In the past two weeks, more than half of businesses surveyed had a staff member test positive for the virus and 59 percent reported that employees had called out sick from work in the last three weeks. An overwhelming majority, at 94 percent, supported the city’s mask mandate.
“Omicron has taken all of us by surprise, and the toll on small businesses during this holiday season has been staggering,” Randy Peers, president and CEO of the Brooklyn Chamber of Commerce, said in a statement. “Just when many of our small businesses were hoping to make up some ground for losses incurred throughout the pandemic, they now face another uncertain winter as we head into 2022.”
Just under 81 percent of New York City residents are at least partially vaccinated against the coronavirus and just under 72 percent have received two doses of the vaccines. The mandate is intended to get those numbers even higher, as a wave of coronavirus cases skyrockets above 20,000 per day in the city.
Larger companies were less perturbed by the mandate, which in many cases, already mirrored existing policy within the banking and commercial real estate industries. Goldman Sachs has had a vaccine requirement in place since Sept. 7, a spokesperson told CO, and recently decided to require employees to get COVID-19 booster shots as well. Some of the first companies to announce vaccine mandates were the The Durst Organization and the Related Companies, which both required staffers to get vaccinated by the end of August or early September. So the policy itself may be mostly unneeded for large companies like Durst, Jordan Barowitz, vice president of public affairs for Durst, told CO.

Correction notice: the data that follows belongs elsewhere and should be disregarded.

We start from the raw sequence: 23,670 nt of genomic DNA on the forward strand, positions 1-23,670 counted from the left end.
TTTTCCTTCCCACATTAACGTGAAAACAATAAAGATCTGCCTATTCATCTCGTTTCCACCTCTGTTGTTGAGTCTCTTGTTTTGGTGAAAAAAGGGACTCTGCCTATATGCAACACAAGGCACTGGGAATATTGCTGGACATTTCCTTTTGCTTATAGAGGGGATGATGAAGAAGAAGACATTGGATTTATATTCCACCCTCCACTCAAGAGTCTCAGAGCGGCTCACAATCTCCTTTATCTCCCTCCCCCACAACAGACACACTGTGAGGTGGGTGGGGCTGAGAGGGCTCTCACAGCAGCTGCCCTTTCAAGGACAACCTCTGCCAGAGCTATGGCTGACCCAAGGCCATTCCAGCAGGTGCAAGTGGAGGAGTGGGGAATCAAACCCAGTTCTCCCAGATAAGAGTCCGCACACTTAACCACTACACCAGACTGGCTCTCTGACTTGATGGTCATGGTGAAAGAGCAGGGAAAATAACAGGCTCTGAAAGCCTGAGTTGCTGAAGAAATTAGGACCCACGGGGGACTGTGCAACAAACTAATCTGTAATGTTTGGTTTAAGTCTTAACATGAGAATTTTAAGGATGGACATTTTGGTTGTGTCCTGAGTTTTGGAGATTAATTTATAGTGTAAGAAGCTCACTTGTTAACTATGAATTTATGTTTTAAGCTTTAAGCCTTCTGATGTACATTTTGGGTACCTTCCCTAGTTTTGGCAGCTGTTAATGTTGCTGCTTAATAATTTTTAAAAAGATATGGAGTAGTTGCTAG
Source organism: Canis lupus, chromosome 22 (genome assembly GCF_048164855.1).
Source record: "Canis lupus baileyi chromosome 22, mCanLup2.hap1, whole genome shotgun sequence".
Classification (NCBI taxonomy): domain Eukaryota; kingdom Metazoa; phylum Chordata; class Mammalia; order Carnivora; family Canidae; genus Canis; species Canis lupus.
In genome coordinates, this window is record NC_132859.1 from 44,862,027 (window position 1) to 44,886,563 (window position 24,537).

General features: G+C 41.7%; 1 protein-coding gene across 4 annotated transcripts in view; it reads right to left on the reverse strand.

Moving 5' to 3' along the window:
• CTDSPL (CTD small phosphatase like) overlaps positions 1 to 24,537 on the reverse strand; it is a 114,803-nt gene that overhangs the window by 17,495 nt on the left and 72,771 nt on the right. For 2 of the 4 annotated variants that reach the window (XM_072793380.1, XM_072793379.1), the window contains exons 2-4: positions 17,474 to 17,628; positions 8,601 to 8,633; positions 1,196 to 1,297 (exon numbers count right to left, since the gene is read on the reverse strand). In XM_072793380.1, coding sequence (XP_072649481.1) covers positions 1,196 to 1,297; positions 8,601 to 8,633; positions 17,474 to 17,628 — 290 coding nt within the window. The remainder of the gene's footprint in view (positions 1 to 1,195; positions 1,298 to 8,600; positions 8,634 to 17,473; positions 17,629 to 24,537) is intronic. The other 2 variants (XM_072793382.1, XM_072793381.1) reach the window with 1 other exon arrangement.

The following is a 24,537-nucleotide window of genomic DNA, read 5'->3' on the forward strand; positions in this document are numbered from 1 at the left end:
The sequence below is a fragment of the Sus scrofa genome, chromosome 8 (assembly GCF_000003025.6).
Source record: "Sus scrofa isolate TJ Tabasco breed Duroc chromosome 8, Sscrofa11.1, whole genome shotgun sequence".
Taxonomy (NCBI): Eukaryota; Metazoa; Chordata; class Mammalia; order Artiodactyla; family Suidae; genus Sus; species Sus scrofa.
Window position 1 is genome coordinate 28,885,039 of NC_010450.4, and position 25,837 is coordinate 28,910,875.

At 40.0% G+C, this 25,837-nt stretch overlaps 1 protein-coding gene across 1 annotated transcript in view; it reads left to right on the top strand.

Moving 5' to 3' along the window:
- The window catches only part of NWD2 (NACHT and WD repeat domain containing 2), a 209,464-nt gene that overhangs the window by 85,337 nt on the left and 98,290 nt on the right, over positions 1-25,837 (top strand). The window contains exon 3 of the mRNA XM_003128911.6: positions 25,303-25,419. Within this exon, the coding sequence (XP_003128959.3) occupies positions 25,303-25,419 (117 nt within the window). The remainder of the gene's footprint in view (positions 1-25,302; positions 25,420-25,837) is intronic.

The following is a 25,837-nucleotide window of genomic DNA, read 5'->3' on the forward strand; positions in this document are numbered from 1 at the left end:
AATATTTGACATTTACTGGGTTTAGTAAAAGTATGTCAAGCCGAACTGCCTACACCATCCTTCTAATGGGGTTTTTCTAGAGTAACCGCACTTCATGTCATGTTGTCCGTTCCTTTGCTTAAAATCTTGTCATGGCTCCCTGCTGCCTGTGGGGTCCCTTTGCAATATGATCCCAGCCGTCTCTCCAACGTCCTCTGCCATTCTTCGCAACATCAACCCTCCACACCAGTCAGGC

“It’s mostly symbolic for large employers who have vaccine mandates in place but for smaller employers who are struggling with labor shortages, it’s quite onerous, which isn’t a formula for good public policy,” said Barowitz.
It’s unclear how burdensome the policy will be on small businesses, given both de Blasio and Adams’ plans for its more relaxed enforcement. Adams announced on Thursday that he plans to keep the policy with a focus on compliance, not punishment, and Grech was optimistic about Adams’ upcoming tenure.
“We’re really looking forward to the new administration to go in there and offer some more balanced responses to this pandemic, and to really get all the city workers vaccinated and anybody that gets in contact with the public,” said Grech.
And employers are taking the policy seriously, added Wylde.
“I think no one wants to defy the law and this, the mandate is an executive order — it’s the law,” said Wylde. “It’s a matter of the $1,000 fine, but it’s [also] the reputational risk associated with defying the law. They are taking it seriously, but hoping for a reprieve.”
And for those that don’t, there’s a class-action lawsuit already underway against the vaccine mandate.
Staten Island-based law firm Fonte & Gelormino is forming a suit on behalf of any employee in the private sector or private school, according to the firm’s website. The firm’s online description of the legal action states that it has “literally received hundreds of calls from [sic] requesting our advice and help,” about the mandate.
The law firm did not immediately respond to a request for comment.
Update: This story was updated to indicate that Eric Adams will keep the COVID-19 private-sector employer vaccination mandate in place into 2022, he announced Thursday.
Celia Young can be reached at firstname.lastname@example.org.